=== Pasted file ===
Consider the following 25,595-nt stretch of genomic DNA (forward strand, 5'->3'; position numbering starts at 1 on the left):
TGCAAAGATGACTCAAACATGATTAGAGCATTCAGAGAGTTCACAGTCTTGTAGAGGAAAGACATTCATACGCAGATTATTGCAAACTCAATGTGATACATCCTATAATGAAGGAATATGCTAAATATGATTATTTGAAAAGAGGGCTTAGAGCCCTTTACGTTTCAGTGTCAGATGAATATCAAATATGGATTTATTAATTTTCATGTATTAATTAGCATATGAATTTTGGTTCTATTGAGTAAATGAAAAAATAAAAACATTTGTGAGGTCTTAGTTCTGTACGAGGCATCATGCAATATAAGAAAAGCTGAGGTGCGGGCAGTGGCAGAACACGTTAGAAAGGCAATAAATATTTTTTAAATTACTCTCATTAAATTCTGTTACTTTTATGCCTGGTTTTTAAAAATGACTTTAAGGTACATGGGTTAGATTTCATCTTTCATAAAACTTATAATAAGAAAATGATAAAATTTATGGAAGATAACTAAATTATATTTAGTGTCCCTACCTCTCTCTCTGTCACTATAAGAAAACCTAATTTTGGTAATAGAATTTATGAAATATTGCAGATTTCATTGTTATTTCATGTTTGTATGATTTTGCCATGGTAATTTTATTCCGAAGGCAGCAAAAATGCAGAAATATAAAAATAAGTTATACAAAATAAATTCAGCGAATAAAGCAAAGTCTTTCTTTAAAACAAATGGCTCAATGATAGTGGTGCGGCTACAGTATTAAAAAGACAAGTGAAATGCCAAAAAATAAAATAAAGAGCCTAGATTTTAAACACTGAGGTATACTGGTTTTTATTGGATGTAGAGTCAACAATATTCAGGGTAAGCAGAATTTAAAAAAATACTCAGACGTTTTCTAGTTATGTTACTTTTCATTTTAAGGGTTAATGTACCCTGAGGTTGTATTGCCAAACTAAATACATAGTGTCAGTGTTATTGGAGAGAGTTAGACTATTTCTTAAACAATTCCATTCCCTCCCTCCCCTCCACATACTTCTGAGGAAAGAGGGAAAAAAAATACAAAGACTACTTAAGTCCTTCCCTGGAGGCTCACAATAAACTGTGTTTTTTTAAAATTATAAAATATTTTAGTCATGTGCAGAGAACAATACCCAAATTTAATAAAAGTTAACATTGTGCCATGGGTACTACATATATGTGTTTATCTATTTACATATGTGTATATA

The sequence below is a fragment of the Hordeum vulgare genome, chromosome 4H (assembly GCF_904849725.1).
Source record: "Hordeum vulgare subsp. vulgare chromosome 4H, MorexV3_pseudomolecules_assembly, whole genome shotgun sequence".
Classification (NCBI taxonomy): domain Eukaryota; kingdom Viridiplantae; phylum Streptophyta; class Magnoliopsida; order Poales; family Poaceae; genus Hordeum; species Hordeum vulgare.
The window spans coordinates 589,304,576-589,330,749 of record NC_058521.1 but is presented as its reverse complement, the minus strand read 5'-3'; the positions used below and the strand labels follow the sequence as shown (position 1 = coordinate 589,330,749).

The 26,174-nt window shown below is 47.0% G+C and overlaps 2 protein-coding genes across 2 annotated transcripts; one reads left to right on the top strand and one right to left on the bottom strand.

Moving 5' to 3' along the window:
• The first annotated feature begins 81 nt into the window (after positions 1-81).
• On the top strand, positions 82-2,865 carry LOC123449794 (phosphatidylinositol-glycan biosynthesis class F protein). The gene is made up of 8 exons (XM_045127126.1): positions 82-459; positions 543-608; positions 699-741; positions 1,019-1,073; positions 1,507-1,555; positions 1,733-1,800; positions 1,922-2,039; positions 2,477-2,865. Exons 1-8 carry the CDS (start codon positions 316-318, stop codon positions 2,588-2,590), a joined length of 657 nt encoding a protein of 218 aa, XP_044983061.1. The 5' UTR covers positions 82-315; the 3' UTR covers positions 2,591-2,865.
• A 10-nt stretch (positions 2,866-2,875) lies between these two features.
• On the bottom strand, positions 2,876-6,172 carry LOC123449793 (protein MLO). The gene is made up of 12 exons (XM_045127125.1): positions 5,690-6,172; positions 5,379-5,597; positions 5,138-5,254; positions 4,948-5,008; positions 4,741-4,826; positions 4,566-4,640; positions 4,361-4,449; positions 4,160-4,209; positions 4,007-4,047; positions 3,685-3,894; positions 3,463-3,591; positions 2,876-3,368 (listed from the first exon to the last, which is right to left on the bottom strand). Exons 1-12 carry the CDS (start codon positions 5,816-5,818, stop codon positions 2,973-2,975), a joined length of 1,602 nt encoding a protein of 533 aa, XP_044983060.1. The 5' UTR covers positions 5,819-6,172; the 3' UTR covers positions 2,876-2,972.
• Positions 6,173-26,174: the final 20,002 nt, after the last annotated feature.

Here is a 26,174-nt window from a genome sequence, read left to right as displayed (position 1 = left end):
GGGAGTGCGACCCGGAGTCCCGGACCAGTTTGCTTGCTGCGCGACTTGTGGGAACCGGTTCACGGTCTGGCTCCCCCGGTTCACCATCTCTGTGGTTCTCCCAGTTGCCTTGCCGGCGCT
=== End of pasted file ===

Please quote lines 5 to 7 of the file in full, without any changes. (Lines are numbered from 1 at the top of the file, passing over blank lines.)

Classification (NCBI taxonomy): domain Eukaryota; kingdom Viridiplantae; phylum Streptophyta; class Magnoliopsida; order Poales; family Poaceae; genus Hordeum; species Hordeum vulgare.
The window spans coordinates 589,304,576-589,330,749 of record NC_058521.1 but is presented as its reverse complement, the minus strand read 5'-3'; the positions used below and the strand labels follow the sequence as shown (position 1 = coordinate 589,330,749).

The 26,174-nt window shown below is 47.0% G+C and overlaps 2 protein-coding genes across 2 annotated transcripts; one reads left to right on the top strand and one right to left on the bottom strand.